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Old Taipei town Treasure Hill transformed into a lively art village

By Cho Yin-cheng
Staff Reporter

Performers dressed in costumes kick off the opening ceremony of Treasure Hill Artist Village on Oct. 2 in Taipei.Taipei’s old Treasure Hill community, now reformed as a living art village where art can be found everywhere in daily life, officially opened Oct. 2 after a four-year long renovation and rebuilding project. The residents are now inviting citizens of Taipei and Taiwan to discover treasures that are concealed in history.

“One of my priorities is to revitalize historic buildings and reinforce housing security,” promised Taipei Mayor Hau Long-bin in an opening ceremony held in nearby Shuiyuan Market.

Performers in costumes, striking gongs and marching in stilts, moved up to Treasure Hill Art Village (THAV), which is located in bustling Gongguan district. Occupying an area less than 4 hectares, it tops out at a height at 80 meters.

Taking its name from the Buddhist temple of the same name in the community which was built 300 years ago, Treasure Hill still did not constitute a real community until soldiers retreated with the Kuomintang government to Taiwan in 1949 and built their homes along the hillside.

Operating under the ideal of creating a new village that will provide space for both living and art, most of THAV’s operations will be based in the three major projects -  ‘Hometown preservation and revitalization’, ‘Artist-in-Residence program’, and ‘Youth Hostel’.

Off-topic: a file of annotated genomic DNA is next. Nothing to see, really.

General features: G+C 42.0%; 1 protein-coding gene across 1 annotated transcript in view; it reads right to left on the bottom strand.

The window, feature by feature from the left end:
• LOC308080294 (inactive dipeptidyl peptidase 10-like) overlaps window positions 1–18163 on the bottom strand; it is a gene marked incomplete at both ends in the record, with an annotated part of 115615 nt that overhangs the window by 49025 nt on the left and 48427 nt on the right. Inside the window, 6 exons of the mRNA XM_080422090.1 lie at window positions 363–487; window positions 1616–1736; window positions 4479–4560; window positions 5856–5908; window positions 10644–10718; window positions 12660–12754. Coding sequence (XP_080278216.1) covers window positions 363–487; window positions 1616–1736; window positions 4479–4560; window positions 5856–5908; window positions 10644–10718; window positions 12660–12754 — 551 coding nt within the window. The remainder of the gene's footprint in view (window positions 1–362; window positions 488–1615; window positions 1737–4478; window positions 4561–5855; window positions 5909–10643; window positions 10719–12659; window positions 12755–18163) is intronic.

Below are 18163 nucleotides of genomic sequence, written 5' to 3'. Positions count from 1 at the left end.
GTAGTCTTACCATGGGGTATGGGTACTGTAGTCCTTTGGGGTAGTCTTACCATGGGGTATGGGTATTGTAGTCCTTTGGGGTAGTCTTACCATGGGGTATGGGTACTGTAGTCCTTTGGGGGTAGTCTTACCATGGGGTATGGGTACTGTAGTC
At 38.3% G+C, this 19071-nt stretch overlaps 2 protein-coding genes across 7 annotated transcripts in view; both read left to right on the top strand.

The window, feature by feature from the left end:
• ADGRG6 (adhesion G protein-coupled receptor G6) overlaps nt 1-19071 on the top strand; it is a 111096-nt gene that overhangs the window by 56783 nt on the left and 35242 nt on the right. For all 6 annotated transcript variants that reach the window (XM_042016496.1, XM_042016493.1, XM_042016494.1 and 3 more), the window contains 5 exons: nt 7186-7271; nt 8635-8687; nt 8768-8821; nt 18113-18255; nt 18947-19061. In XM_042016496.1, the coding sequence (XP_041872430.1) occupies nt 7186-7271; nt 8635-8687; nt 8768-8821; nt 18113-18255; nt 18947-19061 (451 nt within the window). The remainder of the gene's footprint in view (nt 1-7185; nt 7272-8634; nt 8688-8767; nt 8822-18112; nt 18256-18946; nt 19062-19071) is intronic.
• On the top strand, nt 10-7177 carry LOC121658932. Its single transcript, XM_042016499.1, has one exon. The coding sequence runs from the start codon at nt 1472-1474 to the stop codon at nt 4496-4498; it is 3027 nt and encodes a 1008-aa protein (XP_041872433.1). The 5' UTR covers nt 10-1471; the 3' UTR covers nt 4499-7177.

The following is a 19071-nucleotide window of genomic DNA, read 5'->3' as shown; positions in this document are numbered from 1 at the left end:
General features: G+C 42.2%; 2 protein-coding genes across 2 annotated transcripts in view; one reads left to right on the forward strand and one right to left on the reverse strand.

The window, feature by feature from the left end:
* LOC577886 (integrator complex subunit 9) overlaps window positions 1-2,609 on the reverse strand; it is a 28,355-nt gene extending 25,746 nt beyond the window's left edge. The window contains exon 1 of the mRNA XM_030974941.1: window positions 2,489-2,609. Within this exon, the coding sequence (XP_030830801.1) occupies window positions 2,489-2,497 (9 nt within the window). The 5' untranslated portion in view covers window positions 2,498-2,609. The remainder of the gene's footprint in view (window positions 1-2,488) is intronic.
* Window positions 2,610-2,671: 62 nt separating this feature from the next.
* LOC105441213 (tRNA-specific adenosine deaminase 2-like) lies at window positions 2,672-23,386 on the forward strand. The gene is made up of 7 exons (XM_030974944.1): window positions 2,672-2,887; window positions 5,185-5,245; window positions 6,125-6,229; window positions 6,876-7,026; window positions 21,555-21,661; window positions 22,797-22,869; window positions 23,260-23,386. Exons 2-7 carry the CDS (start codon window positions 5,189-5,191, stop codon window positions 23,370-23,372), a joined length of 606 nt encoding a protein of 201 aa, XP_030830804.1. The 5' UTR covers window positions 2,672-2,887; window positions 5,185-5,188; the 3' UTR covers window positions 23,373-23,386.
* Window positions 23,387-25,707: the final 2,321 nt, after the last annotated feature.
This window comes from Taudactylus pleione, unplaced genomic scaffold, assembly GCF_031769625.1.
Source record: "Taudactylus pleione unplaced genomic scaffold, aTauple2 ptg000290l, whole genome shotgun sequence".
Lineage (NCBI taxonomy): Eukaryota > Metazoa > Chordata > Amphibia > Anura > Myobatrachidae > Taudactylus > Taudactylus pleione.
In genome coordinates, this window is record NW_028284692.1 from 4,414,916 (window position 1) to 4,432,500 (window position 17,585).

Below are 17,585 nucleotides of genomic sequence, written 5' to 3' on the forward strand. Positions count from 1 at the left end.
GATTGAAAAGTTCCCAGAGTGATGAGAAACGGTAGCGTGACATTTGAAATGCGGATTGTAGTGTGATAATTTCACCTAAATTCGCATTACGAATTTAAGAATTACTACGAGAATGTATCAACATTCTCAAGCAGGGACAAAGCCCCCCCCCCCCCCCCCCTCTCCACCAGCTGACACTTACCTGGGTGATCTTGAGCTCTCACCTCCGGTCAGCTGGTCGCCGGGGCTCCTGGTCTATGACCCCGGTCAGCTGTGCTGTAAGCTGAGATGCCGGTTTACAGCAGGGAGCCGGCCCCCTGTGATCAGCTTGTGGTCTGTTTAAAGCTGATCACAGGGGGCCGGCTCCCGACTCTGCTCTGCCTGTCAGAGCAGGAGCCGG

So far, 22 out of 100 or so former households have joined the program. The remaining empty houses will be used to build hostels, bookstores and studios. A total of 17 studios, 2 rehearsal studios and 3 exhibition spaces are available in the artist-in-residency.

Old Treasure Hill community reformed as a lively art village. (photo courtesy of Department of Cultural Affairs, Taipei City)THAV, with its unique location, stands out among the three art villages currently active in Taipei, namely, THAV, Taipei Artist Village and Grass Mountain Artist Village, notes Su Yao-hua, director of the Taipei Culture Foundation, which has assumed responsibility for this old community since early 2010.

Outsiders visiting THAV will probably pay attention to the creative processes used by most artists, rather than appreciating the finished products, adds Su. The first five artists selected to base their creativity here for a continued three to six months have said they will seek to represent and bind with locals in developing their works.